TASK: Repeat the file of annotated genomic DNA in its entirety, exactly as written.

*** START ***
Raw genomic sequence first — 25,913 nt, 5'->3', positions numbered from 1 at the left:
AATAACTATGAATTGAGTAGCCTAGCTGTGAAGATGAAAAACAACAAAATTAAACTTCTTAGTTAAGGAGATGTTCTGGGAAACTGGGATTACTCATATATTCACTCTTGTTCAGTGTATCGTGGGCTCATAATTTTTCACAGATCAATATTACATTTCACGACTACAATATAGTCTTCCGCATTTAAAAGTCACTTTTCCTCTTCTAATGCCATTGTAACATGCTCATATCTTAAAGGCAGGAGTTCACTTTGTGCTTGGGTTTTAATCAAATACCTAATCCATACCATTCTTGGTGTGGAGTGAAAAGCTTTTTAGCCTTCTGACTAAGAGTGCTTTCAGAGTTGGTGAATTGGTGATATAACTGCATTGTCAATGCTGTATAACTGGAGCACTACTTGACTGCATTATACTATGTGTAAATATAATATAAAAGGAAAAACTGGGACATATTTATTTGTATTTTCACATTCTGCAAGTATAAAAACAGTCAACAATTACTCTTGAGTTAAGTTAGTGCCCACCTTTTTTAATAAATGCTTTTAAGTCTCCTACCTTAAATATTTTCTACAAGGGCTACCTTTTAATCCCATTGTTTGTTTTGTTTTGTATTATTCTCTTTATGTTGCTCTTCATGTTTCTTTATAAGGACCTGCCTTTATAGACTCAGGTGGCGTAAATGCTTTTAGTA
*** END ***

Raw genomic sequence first — 25,913 nt, 5'->3', positions numbered from 1 at the left:
AATAACTATGAATTGAGTAGCCTAGCTGTGAAGATGAAAAACAACAAAATTAAACTTCTTAGTTAAGGAGATGTTCTGGGAAACTGGGATTACTCATATATTCACTCTTGTTCAGTGTATCGTGGGCTCATAATTTTTCACAGATCAATATTACATTTCACGACTACAATATAGTCTTCCGCATTTAAAAGTCACTTTTCCTCTTCTAATGCCATTGTAACATGCTCATATCTTAAAGGCAGGAGTTCACTTTGTGCTTGGGTTTTAATCAAATACCTAATCCATACCATTCTTGGTGTGGAGTGAAAAGCTTTTTAGCCTTCTGACTAAGAGTGCTTTCAGAGTTGGTGAATTGGTGATATAACTGCATTGTCAATGCTGTATAACTGGAGCACTACTTGACTGCATTATACTATGTGTAAATATAATATAAAAGGAAAAACTGGGACATATTTATTTGTATTTTCACATTCTGCAAGTATAAAAACAGTCAACAATTACTCTTGAGTTAAGTTAGTGCCCACCTTTTTTAATAAATGCTTTTAAGTCTCCTACCTTAAATATTTTCTACAAGGGCTACCTTTTAATCCCATTGTTTGTTTTGTTTTGTATTATTCTCTTTATGTTGCTCTTCATGTTTCTTTATAAGGACCTGCCTTTATAGACTCAGGTGGCGTAAATGCTTTTAGTA